Having that sort of metered approach to the set of things you’re trying to accomplish in the opening also means you probably won’t have too much background/etc or be over-explaining.

Insightful food for writerly thought the next time you craft an opening.

Farewell, New Weird

Wednesday, August 24th, 2011

Weird Tales magazine has been sold, according to Editor Ann VanderMeer, to a new Publisher/Editor, Marvin Kaye, who intends to edit the magazine himself.  Ms. VanderMeer’s editorship will end with the next issue, #359, which Mr. Kaye plans to publish next February.

I for one will be sorry to see Ms. VanderMeer go. Her editorial vision took WT in a less pulp, more literary and character-centered direction. She published several pieces by veteran writers that I enjoyed, including a new Elric novella by Michael Moorcock.  And she also published many new and neo-pro writers, as she proudly mentions in her farewell editorial, including Rachel Swirsky, Jonathan Wood, Amanda Downum, and N.K. Jemisin.

The former and the latter have gone on to earn Finalists for major awards.  Jonathan Wood has authored two of my favorite stories so far in Beneath Ceaseless Skies, and Amanda Downum has published a dark, secondary-world fantasy trilogy.

Ms. VanderMeer also bought my first genre sale, “Excision” in WT #347. (That same issue included the Jonathan Wood and Amanda Downum pieces.  Downum’s story is one of the top ten stories I’ve read in the last decade–a creepy yet heart-rending tale of emotional loss and attempted redemption.)  And Ann was delightful to me in person at Capclave last year.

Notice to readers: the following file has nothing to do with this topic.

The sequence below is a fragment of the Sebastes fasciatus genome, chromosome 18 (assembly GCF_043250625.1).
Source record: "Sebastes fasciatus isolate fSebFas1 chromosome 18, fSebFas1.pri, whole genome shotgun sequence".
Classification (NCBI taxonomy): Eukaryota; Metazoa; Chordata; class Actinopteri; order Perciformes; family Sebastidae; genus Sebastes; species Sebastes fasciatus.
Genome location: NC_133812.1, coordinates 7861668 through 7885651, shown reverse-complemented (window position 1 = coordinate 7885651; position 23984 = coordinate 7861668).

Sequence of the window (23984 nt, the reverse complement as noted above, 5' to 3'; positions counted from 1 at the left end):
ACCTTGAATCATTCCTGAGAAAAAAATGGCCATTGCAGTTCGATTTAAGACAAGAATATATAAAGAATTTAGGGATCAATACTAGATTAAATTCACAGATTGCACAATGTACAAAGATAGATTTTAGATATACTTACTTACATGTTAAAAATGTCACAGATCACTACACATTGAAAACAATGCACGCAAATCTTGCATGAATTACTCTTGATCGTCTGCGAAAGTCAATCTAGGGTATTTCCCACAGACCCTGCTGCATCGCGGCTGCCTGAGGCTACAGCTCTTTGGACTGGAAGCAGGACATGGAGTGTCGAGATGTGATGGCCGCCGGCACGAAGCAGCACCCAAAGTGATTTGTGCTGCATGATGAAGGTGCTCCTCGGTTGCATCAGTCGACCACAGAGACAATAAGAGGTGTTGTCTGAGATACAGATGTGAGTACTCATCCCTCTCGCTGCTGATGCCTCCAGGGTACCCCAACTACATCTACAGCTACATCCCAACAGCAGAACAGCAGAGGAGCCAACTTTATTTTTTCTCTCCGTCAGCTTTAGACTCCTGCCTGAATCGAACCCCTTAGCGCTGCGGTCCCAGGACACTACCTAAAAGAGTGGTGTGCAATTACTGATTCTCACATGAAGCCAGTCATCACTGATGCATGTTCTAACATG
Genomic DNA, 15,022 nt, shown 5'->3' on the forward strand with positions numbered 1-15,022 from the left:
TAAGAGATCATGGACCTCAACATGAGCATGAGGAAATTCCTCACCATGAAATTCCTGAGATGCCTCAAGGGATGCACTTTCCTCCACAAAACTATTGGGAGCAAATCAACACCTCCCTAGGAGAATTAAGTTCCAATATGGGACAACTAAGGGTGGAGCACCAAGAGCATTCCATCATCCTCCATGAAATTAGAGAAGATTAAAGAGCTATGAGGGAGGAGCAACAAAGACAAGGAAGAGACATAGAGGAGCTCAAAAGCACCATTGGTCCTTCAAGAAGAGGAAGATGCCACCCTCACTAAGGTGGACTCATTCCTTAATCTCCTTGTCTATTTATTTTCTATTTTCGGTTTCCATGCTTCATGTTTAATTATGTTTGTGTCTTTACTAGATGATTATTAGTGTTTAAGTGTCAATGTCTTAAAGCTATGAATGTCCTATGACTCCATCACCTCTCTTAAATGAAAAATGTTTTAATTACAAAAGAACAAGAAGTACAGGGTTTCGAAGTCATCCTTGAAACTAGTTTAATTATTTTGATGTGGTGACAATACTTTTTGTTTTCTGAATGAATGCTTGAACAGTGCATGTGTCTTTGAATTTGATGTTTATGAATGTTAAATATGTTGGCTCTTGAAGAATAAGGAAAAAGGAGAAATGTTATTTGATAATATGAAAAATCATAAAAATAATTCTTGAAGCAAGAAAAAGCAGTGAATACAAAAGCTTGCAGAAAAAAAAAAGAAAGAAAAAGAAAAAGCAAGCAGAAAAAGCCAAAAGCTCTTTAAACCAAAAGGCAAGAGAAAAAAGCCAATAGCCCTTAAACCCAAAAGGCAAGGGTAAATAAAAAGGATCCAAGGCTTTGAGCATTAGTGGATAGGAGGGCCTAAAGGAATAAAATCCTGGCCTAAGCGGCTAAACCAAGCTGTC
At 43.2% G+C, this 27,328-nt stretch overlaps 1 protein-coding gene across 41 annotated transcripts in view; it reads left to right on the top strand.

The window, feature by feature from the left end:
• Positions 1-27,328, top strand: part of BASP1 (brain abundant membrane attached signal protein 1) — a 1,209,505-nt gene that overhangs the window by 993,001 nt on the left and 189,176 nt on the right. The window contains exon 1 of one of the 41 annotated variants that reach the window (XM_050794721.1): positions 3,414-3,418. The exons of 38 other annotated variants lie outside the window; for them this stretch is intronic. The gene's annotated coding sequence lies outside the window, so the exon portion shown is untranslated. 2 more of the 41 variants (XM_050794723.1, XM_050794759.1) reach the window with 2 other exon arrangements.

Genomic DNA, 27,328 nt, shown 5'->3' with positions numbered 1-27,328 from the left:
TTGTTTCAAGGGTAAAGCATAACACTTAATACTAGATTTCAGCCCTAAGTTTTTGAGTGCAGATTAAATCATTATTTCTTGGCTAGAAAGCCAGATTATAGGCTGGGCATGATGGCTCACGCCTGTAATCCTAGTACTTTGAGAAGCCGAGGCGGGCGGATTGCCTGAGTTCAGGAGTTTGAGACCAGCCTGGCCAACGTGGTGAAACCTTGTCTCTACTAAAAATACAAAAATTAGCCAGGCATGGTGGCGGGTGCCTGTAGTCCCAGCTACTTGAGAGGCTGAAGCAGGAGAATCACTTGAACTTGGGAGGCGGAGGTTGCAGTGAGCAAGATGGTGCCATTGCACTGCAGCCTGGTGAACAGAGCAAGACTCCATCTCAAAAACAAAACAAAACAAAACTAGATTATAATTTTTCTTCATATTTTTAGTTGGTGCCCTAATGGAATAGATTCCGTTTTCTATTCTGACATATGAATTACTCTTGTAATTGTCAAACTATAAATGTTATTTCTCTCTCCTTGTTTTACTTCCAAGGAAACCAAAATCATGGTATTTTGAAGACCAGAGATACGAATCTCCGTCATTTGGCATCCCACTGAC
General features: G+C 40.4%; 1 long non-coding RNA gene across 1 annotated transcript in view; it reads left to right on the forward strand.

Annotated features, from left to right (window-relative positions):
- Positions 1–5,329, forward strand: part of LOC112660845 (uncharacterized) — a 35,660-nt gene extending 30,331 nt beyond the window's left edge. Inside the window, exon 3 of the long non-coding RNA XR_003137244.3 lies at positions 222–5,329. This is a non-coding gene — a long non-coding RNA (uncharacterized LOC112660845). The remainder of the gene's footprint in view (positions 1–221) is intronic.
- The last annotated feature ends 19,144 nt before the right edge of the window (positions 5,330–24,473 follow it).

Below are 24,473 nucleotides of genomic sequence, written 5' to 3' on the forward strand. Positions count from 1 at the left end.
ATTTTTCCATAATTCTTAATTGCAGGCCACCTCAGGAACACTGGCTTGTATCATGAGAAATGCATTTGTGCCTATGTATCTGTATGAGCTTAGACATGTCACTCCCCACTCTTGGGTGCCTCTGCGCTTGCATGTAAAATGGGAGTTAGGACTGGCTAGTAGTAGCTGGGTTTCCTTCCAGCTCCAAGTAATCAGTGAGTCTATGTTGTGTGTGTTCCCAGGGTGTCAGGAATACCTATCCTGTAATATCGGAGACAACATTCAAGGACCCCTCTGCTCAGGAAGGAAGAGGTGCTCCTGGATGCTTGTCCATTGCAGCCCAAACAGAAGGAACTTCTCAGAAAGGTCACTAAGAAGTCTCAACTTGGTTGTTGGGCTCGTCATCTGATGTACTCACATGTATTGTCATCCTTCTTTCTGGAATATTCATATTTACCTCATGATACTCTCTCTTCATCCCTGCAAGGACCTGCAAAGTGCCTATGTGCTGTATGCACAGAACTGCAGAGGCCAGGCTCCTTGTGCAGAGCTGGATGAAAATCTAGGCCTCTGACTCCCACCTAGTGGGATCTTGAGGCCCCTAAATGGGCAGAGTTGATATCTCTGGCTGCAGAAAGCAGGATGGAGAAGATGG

Best of luck to Mr. Kaye with his new plans for the magazine, and I’m certain that Ms. VanderMeer’s editorial vision will continue in her future projects.  But I’m sad to see the new slant that she brought to WT five years ago end.

Weird Tales #347

No Danger in a Double-Swoopy-Overhand-Neckchop Unless I Care

Friday, August 19th, 2011

I get to read a lot of fight scenes.  I often see stories that open with a fight scene. But for me, I routinely see two things in fight scenes that kill my readerly interest as utterly as a head-severing blow from Conan’s greatsword.

The first: I don’t think readers can ever picture the physical moves of the fight as clearly as the author does.  It’s very difficult to describe physical action that’s happening in specific spatial places in a way that the reader can get such 3D spatialness from the prose.  Sometimes you can use fighting jargon to describe a stance or move, but if the reader doesn’t know that term, that doesn’t work either. All that ineffective description just ends up bogging down the pace.

What’s more, I don’t think it’s necessary that the reader be able to picture the moves in a fight. The general feel of the fight is far more important to me.  Is it elegant, with quick moves, like Wesley and Inigo in The Princess Bride?  Is it short and brutish, like Robin and the Sheriff at the end of Robin and Marion?  It is epic and terrifying, like Eowyn and the Nazgûl? Bestselling D&D author R.A. Salvatore considers the surroundings: is it taking place in a ring, on a rocky hillside, or in a tight cave?  Capture the vibe, and that will hook me far deeper.

The second: I don’t think most writers realize that in a fight scene the danger, and therefore the narrative tension, doesn’t come from the adversary, or the weapons, or the moves.  It comes from the character.  A character who I already care about (that’s why opening with a fight scene rarely hooks me).  Then showing me how this fight threatens that character’s internals.

No, not their internal organs, Conan; their emotions.  Their hopes and dreams; what they want and what they care about.  I think all real fights have that–people get into fights because something emotionally important to them is at stake.

If a fight scene captures the vibe and makes me feel the character’s emotional stakes, then I get the danger.  En guarde!